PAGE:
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Experiments on the Amazon Mechanical Turk

The Amazon Mechanical Turk is a pretty remarkable marketplace for work which hooks up “requesters” who need to repeat a simple and often tedious task a large number of times with a large pool of “workers” who will complete the task for a small amount of money. It’s a way to have access to an on-demand global workforce at any hour – a bit like the human version of the Amazon Elastic Compute Cloud perhaps. The Mechanical Turk tasks require human intelligence to solve (if they didn’t, you might as well write a  program), and many of the requested tasks look like they will be used as benchmarks for predictive algorithms. For example, one of the active tasks right now specifies that the requester will show the worker a LinkedIn profile and then ask him/her to judge which of ten other profiles it is similar to. The payment for completing the task is $0.03 and the allotted time is 10 minutes. This seems like an interesting way to get class labels for calibrating a machine learning algorithm that finds people with similar profiles in LinkedIn.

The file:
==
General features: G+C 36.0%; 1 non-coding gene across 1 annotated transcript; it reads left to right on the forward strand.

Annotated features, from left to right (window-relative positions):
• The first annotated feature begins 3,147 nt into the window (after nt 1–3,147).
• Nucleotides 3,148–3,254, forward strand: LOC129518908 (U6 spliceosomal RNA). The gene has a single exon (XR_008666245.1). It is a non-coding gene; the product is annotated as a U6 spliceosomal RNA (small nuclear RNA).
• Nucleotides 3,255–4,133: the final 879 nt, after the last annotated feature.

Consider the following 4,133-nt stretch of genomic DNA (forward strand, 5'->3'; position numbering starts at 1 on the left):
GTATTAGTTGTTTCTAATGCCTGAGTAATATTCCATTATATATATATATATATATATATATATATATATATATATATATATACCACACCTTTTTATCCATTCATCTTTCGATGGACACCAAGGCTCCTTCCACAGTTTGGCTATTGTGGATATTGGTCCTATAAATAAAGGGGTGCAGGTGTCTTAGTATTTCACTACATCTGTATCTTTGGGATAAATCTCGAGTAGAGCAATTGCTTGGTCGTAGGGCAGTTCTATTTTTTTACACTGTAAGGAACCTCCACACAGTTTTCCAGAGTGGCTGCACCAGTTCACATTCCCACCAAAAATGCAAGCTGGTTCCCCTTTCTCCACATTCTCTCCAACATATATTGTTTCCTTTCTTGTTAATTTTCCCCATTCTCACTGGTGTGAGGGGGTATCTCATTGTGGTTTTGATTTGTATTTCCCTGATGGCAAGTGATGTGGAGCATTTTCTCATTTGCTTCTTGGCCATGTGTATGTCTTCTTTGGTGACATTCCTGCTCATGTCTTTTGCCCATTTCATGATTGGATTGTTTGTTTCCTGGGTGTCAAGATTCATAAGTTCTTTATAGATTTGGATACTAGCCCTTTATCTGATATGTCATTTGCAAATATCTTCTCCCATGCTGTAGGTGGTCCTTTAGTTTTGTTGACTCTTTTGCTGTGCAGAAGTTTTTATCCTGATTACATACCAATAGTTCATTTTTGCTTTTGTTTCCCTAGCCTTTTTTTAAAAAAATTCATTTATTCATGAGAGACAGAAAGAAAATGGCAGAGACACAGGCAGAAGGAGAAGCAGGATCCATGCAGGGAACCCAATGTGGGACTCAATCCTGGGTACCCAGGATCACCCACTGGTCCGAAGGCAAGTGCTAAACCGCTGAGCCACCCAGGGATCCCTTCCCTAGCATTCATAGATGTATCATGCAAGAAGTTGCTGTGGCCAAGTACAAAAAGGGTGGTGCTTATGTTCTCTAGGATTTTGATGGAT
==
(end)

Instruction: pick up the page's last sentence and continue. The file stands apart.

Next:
Experimental Turk is a cool project which leverages the Mechanical Turk for (social science) research purposes. They have recreated several classical experiments in social science and economics by this “crowd-labor” approach. As far as I can tell, most of the previously published, “classical” results have been reconfirmed by the Experimental Turk. For instance, in the “anchoring” experiment (more about anchoring here), 152 workers were asked a question about how many African countries that are in the United Nations.

Approximately half of the participants was asked the following question:Do you think there are more or less than 65 African countries in the United Nations?

The other half was asked the following question:

Do you think there are more or less than 12 African countries in the United Nations?

Both the groups were then asked to estimate the number of African countries in the United Nations. As expected, participants exposed to the large anchor (65) provided higher estimates than participants exposed to the small anchor (12) […] It should be noted that means in our data (42.6 and 18.5 respectively) are very similar to those recently published by Stanovich and West (2008; 42.6 and 14.9 respectively).

The other experiments are also about different kinds of unconscious biases and heuristics. Fun stuff. Scintillae has a guide to doing experiments on the Mechanical Turk.


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